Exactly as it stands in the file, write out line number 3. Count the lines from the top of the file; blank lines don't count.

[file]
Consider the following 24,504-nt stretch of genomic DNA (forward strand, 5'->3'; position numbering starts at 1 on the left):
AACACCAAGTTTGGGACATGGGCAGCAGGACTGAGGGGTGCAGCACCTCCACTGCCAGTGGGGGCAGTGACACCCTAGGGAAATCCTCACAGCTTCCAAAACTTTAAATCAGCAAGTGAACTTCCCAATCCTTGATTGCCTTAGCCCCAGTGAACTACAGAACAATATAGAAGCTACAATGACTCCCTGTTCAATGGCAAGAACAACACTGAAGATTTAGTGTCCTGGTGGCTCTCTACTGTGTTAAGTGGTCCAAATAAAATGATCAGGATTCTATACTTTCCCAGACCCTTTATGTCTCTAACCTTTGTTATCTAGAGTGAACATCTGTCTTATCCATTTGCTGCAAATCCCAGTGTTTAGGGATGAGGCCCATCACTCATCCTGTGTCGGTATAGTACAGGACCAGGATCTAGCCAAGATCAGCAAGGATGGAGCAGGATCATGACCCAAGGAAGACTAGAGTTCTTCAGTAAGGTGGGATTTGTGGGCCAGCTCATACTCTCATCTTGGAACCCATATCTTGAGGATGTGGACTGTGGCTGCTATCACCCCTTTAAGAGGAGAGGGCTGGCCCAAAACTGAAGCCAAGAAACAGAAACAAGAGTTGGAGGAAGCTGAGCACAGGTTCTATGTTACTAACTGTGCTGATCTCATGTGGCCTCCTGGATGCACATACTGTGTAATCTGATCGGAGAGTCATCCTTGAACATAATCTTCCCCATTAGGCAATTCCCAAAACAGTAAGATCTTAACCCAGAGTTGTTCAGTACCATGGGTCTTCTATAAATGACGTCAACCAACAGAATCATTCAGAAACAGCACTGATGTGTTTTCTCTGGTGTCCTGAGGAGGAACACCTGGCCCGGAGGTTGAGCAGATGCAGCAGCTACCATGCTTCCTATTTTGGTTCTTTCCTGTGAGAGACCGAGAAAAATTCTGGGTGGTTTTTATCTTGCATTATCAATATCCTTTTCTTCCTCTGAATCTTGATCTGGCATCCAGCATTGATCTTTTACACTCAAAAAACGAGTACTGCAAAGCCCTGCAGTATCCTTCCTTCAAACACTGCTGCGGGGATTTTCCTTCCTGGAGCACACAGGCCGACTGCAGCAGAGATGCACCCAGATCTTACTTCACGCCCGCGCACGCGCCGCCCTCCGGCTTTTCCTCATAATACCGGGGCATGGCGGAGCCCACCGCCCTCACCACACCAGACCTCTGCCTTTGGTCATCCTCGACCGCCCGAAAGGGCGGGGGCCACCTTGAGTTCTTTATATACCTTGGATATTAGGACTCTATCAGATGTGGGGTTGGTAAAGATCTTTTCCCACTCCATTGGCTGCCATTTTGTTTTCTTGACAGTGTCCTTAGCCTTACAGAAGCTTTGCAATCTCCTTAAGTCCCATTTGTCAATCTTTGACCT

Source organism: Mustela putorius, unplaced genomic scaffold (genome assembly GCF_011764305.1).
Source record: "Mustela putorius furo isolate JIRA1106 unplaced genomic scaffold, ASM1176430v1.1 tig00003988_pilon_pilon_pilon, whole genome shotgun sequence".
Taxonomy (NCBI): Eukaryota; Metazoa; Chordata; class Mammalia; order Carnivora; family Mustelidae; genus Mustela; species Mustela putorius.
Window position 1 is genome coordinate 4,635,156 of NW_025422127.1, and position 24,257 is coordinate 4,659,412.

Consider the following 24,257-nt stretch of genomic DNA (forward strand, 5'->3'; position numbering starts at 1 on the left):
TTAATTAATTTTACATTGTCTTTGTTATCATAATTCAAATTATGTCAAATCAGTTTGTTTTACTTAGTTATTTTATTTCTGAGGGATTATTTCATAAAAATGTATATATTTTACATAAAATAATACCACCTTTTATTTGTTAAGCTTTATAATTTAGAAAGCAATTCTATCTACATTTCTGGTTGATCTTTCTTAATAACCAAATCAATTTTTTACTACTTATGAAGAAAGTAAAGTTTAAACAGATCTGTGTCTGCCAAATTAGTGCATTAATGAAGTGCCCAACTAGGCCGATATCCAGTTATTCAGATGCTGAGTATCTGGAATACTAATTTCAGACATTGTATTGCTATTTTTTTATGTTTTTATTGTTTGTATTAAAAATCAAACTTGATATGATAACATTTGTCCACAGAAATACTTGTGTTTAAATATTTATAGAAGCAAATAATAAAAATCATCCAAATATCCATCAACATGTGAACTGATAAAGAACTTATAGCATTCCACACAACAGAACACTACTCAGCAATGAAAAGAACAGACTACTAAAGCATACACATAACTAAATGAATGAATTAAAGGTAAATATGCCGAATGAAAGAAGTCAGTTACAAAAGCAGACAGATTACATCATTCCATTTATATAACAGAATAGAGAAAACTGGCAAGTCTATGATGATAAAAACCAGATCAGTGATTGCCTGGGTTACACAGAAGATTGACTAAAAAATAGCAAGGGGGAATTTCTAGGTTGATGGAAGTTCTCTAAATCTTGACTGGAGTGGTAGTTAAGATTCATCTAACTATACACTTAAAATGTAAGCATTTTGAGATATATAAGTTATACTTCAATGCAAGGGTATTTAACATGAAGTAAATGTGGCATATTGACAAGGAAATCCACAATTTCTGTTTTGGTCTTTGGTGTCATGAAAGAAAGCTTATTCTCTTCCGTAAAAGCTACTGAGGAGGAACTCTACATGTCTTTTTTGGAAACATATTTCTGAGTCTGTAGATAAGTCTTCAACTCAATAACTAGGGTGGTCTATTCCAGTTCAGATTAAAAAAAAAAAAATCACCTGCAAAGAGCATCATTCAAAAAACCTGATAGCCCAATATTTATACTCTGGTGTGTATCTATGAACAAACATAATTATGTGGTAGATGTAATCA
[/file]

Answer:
Source organism: Mustela putorius, unplaced genomic scaffold (genome assembly GCF_011764305.1).